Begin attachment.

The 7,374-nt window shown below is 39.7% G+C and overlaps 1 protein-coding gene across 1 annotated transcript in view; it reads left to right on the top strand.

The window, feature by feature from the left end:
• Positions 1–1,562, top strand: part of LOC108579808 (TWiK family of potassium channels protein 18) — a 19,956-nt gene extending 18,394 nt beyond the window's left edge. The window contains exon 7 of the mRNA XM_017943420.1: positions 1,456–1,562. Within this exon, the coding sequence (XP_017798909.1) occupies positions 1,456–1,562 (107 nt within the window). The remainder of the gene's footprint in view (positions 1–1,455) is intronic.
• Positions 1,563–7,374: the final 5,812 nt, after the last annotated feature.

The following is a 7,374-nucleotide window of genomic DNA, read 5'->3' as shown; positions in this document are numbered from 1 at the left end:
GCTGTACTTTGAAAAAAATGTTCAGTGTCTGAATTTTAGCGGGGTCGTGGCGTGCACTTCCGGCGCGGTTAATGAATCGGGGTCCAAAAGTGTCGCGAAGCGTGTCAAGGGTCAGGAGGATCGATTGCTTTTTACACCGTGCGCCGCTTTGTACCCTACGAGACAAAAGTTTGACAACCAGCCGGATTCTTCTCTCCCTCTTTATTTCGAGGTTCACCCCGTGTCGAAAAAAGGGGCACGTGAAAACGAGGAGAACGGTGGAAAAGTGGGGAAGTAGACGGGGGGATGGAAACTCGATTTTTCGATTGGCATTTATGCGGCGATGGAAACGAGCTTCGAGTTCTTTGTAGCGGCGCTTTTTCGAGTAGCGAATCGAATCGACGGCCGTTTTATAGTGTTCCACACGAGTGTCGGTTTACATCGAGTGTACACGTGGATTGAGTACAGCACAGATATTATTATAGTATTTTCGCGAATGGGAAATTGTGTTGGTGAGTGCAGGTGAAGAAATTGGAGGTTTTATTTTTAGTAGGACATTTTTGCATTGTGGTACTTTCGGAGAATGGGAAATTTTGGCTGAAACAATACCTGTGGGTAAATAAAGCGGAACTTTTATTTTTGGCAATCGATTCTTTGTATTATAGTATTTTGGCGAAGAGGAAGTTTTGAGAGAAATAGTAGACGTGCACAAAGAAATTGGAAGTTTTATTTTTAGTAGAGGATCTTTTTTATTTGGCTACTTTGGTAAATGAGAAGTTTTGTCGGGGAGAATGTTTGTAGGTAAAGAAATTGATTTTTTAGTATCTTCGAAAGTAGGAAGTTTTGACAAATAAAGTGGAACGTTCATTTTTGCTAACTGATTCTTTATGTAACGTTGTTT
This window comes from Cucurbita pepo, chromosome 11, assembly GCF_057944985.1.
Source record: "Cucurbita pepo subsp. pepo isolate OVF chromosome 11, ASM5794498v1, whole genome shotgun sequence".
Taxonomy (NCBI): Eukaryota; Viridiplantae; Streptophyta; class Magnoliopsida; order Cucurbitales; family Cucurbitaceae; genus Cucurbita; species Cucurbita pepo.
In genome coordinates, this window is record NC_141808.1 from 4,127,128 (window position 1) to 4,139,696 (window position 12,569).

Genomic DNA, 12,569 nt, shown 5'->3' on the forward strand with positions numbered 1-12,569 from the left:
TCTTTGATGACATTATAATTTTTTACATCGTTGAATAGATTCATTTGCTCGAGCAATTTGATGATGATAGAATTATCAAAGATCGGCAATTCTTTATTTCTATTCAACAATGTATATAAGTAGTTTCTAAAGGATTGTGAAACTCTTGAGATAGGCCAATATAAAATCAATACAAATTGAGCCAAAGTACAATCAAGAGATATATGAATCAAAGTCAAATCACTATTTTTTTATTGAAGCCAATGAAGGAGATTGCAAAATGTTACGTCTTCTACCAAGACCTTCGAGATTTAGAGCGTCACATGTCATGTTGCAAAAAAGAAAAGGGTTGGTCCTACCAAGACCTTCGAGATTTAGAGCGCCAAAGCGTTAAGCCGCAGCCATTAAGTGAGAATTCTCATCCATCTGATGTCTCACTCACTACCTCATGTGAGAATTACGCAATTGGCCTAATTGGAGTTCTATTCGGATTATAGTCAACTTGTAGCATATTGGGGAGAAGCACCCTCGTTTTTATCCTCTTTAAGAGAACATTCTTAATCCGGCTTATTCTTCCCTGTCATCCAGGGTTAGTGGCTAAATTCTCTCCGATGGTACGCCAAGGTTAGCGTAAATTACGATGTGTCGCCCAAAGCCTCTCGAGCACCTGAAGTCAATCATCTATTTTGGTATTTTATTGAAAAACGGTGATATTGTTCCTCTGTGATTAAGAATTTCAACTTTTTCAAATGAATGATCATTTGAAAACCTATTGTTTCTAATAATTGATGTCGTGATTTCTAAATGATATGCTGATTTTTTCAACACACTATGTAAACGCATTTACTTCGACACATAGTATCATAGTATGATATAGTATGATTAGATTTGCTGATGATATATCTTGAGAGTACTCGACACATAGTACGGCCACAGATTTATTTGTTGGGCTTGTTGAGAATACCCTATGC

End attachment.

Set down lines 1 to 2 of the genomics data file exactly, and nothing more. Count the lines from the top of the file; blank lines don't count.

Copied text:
The 7,374-nt window shown below is 39.7% G+C and overlaps 1 protein-coding gene across 1 annotated transcript in view; it reads left to right on the top strand.

The window, feature by feature from the left end: